I stepped off the rig on a crisp winter day, responding to a medical call. The temperature registered 5 degrees below zero, and my crew was met on the porch by several smiling faces. “Hey bud,” my captain asked one of the children. “Where’s your coat?” “This is,” he responded, referring to his well-worn sweater. My captain shot me a quick look of shock and disbelief as we entered the home to provide care to the patient. Afterward, on the way back to the station, my crew discussed the encounter.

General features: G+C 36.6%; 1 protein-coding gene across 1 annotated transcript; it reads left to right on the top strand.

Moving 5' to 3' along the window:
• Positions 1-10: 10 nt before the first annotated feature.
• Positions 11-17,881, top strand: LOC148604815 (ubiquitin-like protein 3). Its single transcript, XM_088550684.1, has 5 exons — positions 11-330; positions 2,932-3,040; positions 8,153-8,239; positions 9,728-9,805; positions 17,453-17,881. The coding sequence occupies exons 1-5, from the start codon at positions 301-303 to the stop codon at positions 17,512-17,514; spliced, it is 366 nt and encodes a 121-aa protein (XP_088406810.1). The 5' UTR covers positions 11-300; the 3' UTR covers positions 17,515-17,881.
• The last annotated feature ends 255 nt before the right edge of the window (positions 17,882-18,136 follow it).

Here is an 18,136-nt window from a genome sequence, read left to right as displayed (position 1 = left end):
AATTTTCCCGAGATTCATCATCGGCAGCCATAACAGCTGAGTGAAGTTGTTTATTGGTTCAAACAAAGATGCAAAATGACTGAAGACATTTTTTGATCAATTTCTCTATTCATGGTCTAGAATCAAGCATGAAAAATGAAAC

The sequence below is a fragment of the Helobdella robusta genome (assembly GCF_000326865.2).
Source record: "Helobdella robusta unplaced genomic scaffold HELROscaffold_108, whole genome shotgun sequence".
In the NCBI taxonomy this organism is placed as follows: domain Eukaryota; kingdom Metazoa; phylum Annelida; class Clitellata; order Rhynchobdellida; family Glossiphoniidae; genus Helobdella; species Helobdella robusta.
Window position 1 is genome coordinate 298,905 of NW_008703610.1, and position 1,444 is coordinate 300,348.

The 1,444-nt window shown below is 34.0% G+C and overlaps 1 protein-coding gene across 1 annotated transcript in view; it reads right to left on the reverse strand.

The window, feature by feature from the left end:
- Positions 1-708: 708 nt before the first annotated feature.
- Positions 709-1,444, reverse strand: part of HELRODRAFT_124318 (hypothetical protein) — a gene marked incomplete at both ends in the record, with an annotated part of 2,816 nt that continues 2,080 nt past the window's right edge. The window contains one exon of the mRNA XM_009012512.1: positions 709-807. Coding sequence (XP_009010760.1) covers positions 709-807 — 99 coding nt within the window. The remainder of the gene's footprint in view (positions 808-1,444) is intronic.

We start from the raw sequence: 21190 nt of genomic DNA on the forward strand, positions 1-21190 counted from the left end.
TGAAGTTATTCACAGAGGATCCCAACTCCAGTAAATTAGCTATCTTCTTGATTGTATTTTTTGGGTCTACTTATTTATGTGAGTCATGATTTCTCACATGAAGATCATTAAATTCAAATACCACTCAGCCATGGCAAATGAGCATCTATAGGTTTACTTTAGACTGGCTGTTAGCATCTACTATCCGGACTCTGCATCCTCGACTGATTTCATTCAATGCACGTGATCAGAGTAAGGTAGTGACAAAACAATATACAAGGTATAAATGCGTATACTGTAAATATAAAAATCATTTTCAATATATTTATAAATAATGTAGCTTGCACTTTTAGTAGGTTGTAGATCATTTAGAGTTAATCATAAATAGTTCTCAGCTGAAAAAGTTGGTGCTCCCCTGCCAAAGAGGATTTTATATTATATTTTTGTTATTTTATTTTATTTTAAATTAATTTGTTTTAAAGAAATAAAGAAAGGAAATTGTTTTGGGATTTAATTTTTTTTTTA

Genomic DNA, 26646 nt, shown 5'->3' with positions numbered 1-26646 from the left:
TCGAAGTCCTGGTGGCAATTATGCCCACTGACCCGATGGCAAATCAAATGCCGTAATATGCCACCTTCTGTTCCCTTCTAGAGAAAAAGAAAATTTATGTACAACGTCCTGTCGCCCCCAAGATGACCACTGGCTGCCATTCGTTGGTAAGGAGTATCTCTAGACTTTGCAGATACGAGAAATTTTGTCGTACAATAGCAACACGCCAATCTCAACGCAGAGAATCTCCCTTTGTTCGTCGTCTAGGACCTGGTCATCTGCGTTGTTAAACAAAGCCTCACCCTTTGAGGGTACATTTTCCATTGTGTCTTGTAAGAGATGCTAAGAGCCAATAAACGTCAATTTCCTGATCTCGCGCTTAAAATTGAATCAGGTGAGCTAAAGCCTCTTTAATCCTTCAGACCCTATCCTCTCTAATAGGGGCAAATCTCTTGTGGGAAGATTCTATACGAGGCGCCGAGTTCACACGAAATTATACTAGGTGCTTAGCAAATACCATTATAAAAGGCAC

Pollinators have been getting a lot of attention in the media lately; and, as a beekeeper, I have been answering a lot of questions. “What’s up with the bees?” they say. Well, it’s complicated. For many years the pride of every neighborhood has been the perfectly manicured and totally weed-free lawn. While this looks nice to many people, it actually is very harmful to our communities. Most of the grasses planted in these lawns are not native to our area, and they require large amounts of water to maintain.